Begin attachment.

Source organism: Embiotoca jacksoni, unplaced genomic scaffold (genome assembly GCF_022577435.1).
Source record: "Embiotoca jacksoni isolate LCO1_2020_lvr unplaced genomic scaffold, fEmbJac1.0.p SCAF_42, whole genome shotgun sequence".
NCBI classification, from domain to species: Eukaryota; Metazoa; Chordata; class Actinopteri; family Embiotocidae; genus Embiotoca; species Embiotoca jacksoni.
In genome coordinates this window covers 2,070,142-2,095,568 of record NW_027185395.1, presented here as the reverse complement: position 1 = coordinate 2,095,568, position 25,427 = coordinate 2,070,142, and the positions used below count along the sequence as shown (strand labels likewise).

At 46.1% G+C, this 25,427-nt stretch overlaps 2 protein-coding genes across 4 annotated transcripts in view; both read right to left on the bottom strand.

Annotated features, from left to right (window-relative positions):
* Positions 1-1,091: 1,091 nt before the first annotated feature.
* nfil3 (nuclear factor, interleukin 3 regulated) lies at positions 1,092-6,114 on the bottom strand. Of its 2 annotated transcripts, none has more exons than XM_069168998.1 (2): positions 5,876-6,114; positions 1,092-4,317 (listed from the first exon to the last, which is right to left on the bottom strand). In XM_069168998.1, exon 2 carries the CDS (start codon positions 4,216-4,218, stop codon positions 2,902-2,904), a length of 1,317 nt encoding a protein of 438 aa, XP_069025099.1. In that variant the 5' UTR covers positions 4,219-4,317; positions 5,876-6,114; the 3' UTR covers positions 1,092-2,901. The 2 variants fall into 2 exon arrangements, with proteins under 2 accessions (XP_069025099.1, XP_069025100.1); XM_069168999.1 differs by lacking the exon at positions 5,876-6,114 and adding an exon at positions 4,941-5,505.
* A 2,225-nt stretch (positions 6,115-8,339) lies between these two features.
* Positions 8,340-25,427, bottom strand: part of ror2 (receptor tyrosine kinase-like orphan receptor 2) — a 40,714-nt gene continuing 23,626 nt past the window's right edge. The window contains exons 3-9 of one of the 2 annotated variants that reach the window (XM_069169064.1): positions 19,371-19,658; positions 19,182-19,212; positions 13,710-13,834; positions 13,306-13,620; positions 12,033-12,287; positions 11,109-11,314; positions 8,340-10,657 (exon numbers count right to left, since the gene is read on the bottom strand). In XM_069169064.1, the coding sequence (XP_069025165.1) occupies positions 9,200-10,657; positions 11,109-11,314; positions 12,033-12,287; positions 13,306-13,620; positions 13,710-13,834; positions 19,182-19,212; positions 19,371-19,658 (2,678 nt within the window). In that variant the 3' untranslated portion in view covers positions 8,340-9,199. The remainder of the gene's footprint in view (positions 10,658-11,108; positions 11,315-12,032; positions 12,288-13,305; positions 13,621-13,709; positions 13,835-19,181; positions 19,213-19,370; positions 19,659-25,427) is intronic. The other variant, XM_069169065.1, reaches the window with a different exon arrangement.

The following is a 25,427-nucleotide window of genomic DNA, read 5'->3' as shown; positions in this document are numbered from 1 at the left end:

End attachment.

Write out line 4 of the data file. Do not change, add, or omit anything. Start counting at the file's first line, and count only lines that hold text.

In genome coordinates this window covers 2,070,142-2,095,568 of record NW_027185395.1, presented here as the reverse complement: position 1 = coordinate 2,095,568, position 25,427 = coordinate 2,070,142, and the positions used below count along the sequence as shown (strand labels likewise).